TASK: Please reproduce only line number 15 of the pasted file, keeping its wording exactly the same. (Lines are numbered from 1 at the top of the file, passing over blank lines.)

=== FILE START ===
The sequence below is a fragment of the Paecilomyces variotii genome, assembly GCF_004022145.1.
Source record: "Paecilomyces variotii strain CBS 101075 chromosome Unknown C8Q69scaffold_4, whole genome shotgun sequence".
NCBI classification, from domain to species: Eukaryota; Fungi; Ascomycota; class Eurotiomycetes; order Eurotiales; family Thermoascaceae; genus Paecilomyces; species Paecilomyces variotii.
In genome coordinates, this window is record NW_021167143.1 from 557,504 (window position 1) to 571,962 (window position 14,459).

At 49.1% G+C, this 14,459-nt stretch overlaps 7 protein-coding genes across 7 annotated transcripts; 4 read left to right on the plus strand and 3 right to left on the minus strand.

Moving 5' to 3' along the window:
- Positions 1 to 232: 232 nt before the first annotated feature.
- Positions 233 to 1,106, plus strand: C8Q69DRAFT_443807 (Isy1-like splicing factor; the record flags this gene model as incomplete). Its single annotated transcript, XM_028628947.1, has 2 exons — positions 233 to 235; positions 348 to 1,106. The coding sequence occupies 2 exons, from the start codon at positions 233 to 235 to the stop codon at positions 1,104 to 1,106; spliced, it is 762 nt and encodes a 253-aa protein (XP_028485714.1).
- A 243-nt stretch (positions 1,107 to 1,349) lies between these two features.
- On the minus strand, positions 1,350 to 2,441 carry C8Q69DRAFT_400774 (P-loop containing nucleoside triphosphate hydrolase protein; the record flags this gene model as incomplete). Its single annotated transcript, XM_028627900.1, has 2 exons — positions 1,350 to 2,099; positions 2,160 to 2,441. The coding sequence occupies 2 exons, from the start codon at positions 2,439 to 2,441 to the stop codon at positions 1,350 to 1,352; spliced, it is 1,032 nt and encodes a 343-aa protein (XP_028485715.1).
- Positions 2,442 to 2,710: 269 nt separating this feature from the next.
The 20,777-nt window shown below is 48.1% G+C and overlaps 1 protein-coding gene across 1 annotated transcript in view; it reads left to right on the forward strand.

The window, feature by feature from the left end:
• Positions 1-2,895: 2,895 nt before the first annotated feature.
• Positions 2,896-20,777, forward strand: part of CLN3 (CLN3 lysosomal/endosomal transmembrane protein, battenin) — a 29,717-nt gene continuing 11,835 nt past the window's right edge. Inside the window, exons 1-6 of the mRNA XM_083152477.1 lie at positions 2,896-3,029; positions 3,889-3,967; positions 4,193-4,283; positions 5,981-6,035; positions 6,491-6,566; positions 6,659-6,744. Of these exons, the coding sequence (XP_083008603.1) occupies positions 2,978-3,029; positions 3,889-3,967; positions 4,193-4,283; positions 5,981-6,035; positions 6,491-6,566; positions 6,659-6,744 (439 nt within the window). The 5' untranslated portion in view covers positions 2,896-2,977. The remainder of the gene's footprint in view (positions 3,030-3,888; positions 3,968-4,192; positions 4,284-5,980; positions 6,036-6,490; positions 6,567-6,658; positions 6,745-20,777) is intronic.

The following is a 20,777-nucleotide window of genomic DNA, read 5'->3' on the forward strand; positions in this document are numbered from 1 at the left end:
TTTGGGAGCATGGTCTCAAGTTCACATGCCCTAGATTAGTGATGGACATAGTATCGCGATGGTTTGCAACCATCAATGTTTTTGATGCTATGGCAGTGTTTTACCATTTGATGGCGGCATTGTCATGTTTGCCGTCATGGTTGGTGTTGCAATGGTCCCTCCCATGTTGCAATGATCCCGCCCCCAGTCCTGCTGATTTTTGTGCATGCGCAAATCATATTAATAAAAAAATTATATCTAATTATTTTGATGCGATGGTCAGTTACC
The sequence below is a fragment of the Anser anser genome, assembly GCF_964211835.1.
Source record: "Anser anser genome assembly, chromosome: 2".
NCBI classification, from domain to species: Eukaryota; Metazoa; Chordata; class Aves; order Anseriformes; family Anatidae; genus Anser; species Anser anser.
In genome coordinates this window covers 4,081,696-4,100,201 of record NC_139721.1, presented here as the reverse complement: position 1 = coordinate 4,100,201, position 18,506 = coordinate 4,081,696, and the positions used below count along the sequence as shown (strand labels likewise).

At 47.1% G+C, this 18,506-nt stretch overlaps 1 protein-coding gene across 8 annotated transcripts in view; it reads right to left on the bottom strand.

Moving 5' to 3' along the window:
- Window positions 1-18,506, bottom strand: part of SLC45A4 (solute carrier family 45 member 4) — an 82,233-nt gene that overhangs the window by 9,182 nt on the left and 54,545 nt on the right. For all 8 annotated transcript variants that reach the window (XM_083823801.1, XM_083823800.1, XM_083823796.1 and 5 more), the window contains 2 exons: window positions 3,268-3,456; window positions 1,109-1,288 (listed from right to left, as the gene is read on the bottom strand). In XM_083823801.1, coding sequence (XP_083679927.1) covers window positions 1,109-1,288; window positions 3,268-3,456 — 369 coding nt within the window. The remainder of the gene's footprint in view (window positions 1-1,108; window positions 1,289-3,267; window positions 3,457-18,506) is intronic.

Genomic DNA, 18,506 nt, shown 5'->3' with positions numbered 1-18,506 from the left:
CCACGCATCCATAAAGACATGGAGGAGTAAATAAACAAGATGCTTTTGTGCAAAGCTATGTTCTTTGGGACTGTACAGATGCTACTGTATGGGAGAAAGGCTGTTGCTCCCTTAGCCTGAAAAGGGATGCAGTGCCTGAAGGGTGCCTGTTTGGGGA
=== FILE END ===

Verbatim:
• Positions 2,896-20,777, forward strand: part of CLN3 (CLN3 lysosomal/endosomal transmembrane protein, battenin) — a 29,717-nt gene continuing 11,835 nt past the window's right edge. Inside the window, exons 1-6 of the mRNA XM_083152477.1 lie at positions 2,896-3,029; positions 3,889-3,967; positions 4,193-4,283; positions 5,981-6,035; positions 6,491-6,566; positions 6,659-6,744. Of these exons, the coding sequence (XP_083008603.1) occupies positions 2,978-3,029; positions 3,889-3,967; positions 4,193-4,283; positions 5,981-6,035; positions 6,491-6,566; positions 6,659-6,744 (439 nt within the window). The 5' untranslated portion in view covers positions 2,896-2,977. The remainder of the gene's footprint in view (positions 3,030-3,888; positions 3,968-4,192; positions 4,284-5,980; positions 6,036-6,490; positions 6,567-6,658; positions 6,745-20,777) is intronic.